The last external component is the speaker 20. This element is coupled to the differential outputs at pins 12J, 12I of the IC 12A, and converts the processed digital input signals from the two microphones 24, 26 into an audible signal for the user of the digital hearing aid system 12.

There are many circuit blocks within the IC 12A. Primary sound processing within the system is carried out by the sound processor 38. A pair of A/D converters 32A, 32B are coupled between the front and rear microphones 24, 26, and the sound processor 38, and convert the analog input signals into the digital domain for digital processing by the sound processor 38. A single D/A converter 48 converts the processed digital signals back into the analog domain for output by the speaker 20. Other system elements include a regulator 30, a volume control A/D 40, an interface/system controller 42, an EEPROM memory 44, a power-on reset circuit 46, and an oscillator/system clock 36.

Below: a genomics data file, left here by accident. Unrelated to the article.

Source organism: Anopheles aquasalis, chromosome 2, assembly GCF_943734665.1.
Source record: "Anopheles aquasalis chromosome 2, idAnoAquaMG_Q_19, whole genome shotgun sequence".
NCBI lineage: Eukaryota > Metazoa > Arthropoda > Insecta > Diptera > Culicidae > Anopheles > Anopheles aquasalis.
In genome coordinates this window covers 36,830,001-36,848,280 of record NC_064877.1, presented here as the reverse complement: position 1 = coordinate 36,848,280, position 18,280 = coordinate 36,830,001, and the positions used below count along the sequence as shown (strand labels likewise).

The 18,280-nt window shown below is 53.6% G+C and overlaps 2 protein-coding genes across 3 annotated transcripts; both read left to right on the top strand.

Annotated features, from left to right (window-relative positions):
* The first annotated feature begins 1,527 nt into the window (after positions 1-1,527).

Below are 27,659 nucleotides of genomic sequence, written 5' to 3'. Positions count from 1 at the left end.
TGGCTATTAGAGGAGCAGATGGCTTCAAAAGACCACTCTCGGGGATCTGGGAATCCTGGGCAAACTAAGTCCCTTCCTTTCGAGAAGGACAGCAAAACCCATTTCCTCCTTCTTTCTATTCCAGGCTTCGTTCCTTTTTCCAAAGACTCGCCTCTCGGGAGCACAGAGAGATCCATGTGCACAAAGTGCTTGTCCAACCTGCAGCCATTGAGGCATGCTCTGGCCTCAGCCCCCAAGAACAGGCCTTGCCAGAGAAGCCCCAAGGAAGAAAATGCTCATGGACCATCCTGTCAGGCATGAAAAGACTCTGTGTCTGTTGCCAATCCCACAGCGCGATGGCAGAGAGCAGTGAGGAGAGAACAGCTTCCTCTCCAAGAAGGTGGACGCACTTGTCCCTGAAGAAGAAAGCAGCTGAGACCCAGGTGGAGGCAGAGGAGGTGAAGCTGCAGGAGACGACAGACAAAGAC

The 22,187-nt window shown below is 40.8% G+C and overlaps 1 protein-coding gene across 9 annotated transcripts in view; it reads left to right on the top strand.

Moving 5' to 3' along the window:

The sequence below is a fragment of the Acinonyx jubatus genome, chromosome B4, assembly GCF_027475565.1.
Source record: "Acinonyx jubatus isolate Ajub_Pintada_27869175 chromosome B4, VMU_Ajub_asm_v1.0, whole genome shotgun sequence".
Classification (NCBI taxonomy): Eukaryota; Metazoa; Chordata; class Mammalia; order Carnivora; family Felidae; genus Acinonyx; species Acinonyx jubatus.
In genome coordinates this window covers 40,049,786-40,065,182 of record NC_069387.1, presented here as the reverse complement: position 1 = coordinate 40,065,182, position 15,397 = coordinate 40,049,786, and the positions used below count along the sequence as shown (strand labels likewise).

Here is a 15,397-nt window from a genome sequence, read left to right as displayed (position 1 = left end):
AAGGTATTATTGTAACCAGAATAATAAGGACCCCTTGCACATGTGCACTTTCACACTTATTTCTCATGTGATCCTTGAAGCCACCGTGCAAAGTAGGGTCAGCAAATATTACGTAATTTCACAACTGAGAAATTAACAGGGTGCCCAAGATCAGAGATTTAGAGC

The sound processor 38 preferably includes a directional processor 50, a pre-filter 52, a wide-band twin detector 54, a band-split filter 56, a plurality of narrow-band channel processing and twin detectors 58A- 58D, a summer 60, a post filter 62, a notch filter 64, a volume control circuit 66, an automatic gain control output circuit 68, a peak clipping circuit 70, a squelch circuit 72, and a tone generator 74.